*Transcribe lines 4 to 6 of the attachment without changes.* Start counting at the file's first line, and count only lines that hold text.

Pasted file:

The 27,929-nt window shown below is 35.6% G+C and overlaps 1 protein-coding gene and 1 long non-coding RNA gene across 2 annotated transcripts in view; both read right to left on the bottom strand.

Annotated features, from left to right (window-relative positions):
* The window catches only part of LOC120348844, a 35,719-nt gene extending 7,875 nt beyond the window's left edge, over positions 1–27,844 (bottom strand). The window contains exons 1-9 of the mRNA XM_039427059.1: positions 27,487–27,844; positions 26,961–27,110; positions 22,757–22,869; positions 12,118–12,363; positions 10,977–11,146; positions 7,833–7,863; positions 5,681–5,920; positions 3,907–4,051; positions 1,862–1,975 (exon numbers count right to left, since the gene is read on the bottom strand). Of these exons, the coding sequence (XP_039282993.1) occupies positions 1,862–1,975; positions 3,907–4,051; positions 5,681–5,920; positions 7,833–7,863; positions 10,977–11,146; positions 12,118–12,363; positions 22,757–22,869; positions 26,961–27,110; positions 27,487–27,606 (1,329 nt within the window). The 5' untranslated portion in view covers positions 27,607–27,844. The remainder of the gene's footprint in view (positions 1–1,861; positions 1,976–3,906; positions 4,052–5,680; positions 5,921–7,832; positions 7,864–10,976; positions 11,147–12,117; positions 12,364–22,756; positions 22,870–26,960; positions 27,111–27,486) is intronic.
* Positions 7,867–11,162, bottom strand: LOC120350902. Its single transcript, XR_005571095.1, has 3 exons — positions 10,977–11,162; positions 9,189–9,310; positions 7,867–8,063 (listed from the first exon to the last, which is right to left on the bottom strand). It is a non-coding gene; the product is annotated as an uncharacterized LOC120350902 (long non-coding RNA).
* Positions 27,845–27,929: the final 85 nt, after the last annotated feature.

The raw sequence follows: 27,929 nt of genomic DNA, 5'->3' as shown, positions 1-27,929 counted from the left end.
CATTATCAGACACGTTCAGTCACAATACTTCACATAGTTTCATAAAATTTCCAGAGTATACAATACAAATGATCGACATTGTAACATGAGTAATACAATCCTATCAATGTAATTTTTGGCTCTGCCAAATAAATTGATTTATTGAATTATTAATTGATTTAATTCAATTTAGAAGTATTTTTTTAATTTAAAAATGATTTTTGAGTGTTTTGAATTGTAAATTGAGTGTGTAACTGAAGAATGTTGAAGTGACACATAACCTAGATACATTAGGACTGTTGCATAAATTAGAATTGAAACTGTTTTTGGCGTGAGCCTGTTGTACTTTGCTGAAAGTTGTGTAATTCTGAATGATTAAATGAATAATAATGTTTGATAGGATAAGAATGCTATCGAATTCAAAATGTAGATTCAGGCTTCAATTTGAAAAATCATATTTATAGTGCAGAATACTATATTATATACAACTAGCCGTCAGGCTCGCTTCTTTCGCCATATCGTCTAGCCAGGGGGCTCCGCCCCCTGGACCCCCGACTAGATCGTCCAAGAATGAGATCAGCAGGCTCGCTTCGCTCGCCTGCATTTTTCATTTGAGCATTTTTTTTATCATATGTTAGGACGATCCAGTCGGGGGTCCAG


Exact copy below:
* Positions 7,867–11,162, bottom strand: LOC120350902. Its single transcript, XR_005571095.1, has 3 exons — positions 10,977–11,162; positions 9,189–9,310; positions 7,867–8,063 (listed from the first exon to the last, which is right to left on the bottom strand). It is a non-coding gene; the product is annotated as an uncharacterized LOC120350902 (long non-coding RNA).
* Positions 27,845–27,929: the final 85 nt, after the last annotated feature.

The raw sequence follows: 27,929 nt of genomic DNA, 5'->3' as shown, positions 1-27,929 counted from the left end.